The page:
Wednesday, July 10, 2013

Post-Soviet paradise? (reflections on the first three days)

Greetings from Baku, Azerbaijan! We’re now three days into the program, five if you count the first weekend’s introductory events. What a whirlwind! In these few days, we’ve explored Baku’s Old City, taken two separate field trips to oil fields and refineries, toured Azerbaijan Diplomatic Academy’s facilities, had three full days of lectures, and even participated in a taped segment for Azerbaijan’s public television station. How are we fitting this much into each day?!

I’ve had the chance to meet some amazing people, both participants and presenters. The 2013 Baku Summer Energy School students hail from 15 different countries and have a range of experience that reflects all angles of the energy business, from people that work for oil and gas companies to diplomats and employees of foreign ministries. Their depth of knowledge about all aspects of this field is both intimidating and inspiring at the same time! Very quickly they made me realize just how big and varied the business of energy actually is – there are so many possible niches to occupy. The professors themselves have also been fantastic, ranging from a former diplomat who is now an ExxonMobil executive to one of the foremost academics of international energy relations. I am incredibly impressed by the caliber of the lecturers at this summer’s Baku Summer Energy School, as well as their willingness to interact with the students and their candidness in answering our many questions. I – a second-year master’s student – was even able to challenge a lecturer on his views on the strategic versus commercial viability of a proposed pipeline between Turkmenistan and India. Not in many places would I be able to even interact with a person of this stature, much less openly challenge him on his opinions!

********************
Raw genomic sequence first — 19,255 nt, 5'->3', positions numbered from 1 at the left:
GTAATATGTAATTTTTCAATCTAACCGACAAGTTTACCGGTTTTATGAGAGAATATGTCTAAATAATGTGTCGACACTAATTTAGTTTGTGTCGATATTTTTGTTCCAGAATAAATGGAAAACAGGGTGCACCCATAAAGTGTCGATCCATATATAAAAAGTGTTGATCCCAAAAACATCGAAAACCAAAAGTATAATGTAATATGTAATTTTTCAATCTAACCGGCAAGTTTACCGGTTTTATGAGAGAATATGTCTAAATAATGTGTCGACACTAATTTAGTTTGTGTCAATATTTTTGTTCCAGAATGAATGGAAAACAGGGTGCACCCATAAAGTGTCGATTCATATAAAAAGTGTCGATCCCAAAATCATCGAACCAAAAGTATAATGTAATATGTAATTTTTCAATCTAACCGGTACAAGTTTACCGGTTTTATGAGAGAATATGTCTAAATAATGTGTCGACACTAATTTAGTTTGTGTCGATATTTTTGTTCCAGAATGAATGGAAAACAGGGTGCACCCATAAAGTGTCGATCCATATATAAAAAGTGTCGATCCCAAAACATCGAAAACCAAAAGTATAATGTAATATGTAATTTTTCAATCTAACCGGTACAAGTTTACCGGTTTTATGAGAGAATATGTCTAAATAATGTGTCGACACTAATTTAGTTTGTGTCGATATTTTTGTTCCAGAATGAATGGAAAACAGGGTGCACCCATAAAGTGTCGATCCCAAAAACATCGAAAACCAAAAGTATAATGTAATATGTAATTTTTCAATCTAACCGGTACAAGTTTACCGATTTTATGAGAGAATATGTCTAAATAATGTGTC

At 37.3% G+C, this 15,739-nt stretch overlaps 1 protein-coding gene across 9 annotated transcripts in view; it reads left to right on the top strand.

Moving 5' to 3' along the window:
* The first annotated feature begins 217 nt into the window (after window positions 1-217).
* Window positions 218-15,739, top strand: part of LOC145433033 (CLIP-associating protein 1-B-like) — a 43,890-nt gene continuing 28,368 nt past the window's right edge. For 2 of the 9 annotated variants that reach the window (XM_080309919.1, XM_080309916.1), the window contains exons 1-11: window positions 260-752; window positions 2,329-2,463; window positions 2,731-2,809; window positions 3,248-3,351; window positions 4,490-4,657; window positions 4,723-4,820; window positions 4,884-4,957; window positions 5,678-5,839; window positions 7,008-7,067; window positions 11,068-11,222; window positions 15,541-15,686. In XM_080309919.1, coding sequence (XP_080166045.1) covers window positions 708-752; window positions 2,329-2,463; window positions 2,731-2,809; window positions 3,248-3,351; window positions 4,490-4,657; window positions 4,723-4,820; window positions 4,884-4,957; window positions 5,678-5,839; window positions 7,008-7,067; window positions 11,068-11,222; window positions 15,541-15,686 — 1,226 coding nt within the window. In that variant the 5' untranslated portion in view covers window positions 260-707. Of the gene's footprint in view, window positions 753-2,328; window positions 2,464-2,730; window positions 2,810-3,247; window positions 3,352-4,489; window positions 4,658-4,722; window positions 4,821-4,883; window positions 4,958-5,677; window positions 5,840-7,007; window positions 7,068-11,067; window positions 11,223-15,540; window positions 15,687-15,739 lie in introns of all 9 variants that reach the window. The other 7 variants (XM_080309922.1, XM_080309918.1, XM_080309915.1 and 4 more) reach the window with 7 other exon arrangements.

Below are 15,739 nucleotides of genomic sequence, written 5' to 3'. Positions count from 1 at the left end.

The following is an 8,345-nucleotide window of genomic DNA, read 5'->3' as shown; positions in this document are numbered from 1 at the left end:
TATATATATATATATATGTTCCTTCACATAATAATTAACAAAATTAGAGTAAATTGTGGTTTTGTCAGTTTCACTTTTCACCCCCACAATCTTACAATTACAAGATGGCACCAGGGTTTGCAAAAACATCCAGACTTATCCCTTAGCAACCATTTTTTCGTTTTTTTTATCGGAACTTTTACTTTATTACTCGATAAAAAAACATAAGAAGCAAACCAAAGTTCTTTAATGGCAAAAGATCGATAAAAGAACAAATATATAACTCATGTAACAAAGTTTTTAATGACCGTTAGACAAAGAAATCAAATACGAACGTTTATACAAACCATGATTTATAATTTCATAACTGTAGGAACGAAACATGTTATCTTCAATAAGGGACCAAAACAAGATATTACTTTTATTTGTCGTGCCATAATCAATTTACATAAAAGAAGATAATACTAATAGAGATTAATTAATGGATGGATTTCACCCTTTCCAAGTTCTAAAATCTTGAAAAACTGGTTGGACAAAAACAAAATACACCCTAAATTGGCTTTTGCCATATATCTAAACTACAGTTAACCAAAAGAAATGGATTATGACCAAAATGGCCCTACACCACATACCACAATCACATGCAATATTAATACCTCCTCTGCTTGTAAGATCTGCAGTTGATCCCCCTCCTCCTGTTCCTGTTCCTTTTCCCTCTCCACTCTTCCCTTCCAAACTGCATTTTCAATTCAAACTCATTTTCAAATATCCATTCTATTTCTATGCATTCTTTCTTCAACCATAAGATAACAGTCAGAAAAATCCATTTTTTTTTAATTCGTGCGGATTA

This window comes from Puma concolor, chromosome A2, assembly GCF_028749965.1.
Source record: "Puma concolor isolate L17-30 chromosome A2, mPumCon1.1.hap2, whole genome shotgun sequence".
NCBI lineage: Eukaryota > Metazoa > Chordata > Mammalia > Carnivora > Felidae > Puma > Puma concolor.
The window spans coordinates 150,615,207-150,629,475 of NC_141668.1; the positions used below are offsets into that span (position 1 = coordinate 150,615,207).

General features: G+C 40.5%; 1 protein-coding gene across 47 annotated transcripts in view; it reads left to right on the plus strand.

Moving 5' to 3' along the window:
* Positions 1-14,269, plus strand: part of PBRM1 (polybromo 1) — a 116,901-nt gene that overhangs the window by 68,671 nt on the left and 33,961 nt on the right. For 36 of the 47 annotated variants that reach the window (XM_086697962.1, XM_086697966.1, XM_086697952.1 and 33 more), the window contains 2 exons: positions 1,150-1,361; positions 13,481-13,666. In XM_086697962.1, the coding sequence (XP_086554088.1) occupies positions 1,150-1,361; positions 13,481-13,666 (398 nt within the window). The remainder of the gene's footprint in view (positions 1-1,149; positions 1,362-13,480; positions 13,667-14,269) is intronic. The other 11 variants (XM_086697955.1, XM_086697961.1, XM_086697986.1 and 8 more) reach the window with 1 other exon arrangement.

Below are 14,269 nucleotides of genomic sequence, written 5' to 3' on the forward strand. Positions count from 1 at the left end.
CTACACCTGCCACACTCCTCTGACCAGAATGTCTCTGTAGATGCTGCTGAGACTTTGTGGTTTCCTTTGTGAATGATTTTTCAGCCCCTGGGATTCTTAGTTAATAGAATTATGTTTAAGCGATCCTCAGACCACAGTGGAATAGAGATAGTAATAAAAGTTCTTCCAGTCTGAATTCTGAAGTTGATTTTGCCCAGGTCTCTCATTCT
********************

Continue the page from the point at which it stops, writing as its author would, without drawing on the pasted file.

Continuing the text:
In addition to the program, I’m finding Azerbaijan itself to be a fascinating mix of Turkic culture and a post-Soviet setting. Baku’s Old Town has a very similar architectural style to Istanbul (at least based on pictures I’ve seen of Istanbul), doner kebabs and lavash bread are sold everywhere, we hear the call to prayer every day, and so on, but at the same time, everyone speaks Russian fluently, there are Soviet-style buildings scattered across Baku, and old-school Ladas are still visible driving between the new Lexus and Mercedes. It’s not often I think of Turkey and Russia in the same context, but Azerbaijan is making me reevaluate my preconceptions of what a post-Soviet state is and can be. 

2013 Baku Summer Energy School cake, complete with oil rig decoration

Traditional Azeri dancing at the 2013 BSES welcome dinner

A traditional Azeri lunch at the "Old Baku" restaurant

Contrasts between old and new in Baku

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